Right Foot, Left Foot (III)

Continuing with my work on navigation meshes, the latest changes made during the past few days bring a lot of new and exiting improvements:

Visualizing the navigation mesh

Having a good look at how the nav mesh is defined is very important in order to understand where its problems are.

Screen Shot 2017-09-17 at 6.59.59 PM.png

As the image above shows, each cell will display its center and normal vectors now (and correctly ordered)

Vertex order

The first change in the list was to enforce the order of the vertices for each cell to make it clockwise. This is a must in when identifying which points are inside or outside of a given cell. Otherwise, normal vectors won’t be pointing in the right direction and results will end up all mixed up.

I also modified the OBJ loader also transform vertices accordingly.

Edge Sliding

Probably the most noticeable change of all, the new implementation is able to handle collisions with walls and borders in a more friendlier fashion than before. Instead of just stopping movement once a character has reach an unshared edge (a wall, for example), the nav mesh will now compute a sliding vector in order to make the movement more fluid.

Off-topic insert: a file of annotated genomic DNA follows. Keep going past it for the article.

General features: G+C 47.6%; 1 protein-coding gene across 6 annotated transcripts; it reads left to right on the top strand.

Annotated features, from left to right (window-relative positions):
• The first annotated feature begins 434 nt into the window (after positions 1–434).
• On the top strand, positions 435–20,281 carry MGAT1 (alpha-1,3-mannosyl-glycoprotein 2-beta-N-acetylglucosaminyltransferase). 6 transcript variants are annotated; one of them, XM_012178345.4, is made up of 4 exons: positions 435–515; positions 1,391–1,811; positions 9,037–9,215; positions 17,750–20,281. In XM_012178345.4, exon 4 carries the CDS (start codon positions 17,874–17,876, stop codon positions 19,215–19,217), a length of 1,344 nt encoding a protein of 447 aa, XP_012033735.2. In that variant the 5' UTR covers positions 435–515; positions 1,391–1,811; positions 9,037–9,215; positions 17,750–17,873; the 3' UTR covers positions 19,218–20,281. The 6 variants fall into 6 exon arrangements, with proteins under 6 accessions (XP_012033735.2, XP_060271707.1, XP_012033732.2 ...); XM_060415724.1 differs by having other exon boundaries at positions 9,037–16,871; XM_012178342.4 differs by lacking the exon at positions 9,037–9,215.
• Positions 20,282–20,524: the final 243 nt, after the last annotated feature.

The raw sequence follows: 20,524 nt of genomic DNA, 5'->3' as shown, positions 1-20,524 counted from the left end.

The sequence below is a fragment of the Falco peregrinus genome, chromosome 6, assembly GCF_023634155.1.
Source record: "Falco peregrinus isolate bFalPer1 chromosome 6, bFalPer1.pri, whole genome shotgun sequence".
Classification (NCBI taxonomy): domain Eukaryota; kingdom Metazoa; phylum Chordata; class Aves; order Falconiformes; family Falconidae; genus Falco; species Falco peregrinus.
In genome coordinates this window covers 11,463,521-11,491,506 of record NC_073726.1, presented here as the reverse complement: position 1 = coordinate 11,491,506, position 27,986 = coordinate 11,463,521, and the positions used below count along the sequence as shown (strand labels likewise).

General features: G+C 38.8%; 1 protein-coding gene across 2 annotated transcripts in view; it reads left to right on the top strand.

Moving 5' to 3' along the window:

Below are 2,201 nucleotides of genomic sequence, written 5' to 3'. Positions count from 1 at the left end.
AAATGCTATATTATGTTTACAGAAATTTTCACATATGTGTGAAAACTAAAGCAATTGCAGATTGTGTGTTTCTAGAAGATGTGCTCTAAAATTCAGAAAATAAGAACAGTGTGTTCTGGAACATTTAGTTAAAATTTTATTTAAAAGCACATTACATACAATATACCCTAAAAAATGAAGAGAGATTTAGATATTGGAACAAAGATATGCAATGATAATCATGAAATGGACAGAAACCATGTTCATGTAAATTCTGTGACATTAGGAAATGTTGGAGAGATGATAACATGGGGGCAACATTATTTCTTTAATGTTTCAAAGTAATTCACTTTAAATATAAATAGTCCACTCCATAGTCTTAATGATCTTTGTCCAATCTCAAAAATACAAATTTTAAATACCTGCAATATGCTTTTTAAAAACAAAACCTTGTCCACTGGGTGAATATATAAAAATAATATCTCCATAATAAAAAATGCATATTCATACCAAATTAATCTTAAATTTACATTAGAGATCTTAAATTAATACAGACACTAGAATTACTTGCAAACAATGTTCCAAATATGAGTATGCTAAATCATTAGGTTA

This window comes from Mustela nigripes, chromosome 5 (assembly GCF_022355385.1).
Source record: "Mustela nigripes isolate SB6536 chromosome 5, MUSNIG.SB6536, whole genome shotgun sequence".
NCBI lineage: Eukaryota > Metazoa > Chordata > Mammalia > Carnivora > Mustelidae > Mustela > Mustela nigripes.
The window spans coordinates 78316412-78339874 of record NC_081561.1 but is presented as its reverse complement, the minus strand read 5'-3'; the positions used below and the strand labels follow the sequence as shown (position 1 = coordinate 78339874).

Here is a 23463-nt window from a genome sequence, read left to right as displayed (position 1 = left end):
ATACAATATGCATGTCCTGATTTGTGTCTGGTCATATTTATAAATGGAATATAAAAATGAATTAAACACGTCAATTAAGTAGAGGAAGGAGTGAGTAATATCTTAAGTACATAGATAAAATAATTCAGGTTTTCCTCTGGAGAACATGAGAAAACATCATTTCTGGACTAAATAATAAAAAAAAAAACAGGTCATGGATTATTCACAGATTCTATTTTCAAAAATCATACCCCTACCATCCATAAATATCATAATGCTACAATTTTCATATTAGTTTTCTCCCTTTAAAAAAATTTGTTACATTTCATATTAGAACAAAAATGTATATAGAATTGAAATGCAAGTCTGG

Screen Shot 2017-09-17 at 6.59.59 PM copy

In the picture above, the player attempts to walk forward (red arrow). Since there’s no valid cell in that direction, the nav mesh will slide the movement slightly to the up and to the right.

Enhanced navigation controller

All the above changes lead to an enhanced NavigationController component. Now, it will keep track of the current cell (so we don’t have to compute that every iteration) and provide new methods for movement, teleport and snap (soon). And it will update the current node’s position automatically, too.

One big commit

All of these changes, plus a couple more, have been pushed to the devel branch in Github. Feel free to take a look here

Bonus track: Math fixes

I took some time to revise and improve some of the math tools related with nav meshes, like planes, distance and intersection methods. It’s funny how there’s still a lot of room for improvement in code that I’ve been using for the past 10 years or more…

 

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Sorting particles the right way… I guess…

Close your eyes.

Actually, keep them opened because you have to keep reading.